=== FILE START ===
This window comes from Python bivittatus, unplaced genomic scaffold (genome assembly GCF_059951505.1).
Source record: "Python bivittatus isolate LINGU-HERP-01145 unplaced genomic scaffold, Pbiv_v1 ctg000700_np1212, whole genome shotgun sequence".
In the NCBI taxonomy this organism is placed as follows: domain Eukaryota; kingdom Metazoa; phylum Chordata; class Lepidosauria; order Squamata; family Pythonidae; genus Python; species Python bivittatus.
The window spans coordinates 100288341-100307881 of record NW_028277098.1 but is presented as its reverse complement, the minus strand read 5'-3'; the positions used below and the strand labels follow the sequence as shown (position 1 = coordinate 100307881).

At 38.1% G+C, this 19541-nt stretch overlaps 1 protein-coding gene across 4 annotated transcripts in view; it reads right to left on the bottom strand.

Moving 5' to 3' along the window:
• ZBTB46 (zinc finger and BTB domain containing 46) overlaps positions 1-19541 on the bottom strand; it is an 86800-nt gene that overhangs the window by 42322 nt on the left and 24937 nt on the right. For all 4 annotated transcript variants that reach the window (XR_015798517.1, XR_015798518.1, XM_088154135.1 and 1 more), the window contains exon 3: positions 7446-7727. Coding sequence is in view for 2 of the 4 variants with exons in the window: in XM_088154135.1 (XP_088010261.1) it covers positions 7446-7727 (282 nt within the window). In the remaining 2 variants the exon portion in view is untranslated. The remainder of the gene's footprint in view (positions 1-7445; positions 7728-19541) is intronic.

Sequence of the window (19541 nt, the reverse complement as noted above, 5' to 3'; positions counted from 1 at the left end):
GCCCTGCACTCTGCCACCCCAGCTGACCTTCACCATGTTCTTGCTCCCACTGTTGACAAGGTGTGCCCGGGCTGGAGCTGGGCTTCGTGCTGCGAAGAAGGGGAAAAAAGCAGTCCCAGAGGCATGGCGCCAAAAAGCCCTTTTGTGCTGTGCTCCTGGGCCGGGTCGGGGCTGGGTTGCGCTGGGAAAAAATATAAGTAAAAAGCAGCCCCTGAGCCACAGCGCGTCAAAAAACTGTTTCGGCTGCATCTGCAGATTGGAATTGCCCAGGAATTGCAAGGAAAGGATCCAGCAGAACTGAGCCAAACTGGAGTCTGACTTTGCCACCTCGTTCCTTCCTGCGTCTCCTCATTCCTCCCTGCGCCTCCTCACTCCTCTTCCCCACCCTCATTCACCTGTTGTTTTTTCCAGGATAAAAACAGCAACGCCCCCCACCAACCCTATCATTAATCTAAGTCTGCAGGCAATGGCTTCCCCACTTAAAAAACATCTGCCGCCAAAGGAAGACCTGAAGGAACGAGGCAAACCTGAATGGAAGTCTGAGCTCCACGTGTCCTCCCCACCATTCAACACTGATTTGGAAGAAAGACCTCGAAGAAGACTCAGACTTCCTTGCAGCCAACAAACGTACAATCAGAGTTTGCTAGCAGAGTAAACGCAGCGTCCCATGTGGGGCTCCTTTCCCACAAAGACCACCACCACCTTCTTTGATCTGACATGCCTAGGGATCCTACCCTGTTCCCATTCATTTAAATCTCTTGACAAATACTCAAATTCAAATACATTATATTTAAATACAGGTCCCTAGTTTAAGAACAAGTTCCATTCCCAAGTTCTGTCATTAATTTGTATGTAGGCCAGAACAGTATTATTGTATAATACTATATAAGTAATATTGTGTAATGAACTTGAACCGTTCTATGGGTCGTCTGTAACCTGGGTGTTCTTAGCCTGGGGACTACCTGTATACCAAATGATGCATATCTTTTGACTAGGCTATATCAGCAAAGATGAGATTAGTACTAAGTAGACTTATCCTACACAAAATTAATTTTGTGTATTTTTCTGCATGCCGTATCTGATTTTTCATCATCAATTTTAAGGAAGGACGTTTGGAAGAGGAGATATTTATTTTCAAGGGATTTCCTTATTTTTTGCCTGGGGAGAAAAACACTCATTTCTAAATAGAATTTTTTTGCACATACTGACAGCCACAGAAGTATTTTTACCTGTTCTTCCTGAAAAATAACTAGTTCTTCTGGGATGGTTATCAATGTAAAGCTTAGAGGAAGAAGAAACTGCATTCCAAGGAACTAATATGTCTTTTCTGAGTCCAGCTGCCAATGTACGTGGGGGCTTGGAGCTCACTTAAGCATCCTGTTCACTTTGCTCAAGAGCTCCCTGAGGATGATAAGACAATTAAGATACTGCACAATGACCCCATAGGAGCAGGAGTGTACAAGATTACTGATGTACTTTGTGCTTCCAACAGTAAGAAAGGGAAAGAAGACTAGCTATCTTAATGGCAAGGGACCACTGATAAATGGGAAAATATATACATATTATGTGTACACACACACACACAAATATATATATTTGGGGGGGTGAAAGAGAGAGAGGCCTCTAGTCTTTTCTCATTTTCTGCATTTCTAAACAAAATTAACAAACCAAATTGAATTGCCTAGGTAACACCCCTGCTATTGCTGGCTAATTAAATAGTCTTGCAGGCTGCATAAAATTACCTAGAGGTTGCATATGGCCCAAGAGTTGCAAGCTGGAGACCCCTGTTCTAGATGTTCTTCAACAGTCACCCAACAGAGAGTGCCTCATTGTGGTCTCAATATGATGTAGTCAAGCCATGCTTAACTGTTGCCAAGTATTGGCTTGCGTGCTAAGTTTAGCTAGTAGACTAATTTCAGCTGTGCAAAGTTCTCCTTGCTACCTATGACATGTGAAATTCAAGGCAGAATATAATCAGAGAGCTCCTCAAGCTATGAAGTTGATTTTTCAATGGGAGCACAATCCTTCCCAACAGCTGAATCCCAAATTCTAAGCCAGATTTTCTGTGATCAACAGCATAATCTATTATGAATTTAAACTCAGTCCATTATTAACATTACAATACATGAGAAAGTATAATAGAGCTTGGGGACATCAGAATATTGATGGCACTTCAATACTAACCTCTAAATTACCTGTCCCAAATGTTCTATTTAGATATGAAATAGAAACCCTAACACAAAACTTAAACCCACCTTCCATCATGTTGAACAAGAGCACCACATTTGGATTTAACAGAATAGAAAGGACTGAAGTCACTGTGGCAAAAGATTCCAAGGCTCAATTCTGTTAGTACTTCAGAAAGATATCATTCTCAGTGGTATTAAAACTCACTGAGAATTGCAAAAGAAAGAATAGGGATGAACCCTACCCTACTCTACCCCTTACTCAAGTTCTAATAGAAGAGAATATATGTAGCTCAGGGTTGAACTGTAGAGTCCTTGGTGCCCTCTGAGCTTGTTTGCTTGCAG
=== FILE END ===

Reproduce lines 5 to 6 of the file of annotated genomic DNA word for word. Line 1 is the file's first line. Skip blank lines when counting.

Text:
At 38.1% G+C, this 19541-nt stretch overlaps 1 protein-coding gene across 4 annotated transcripts in view; it reads right to left on the bottom strand.

Moving 5' to 3' along the window: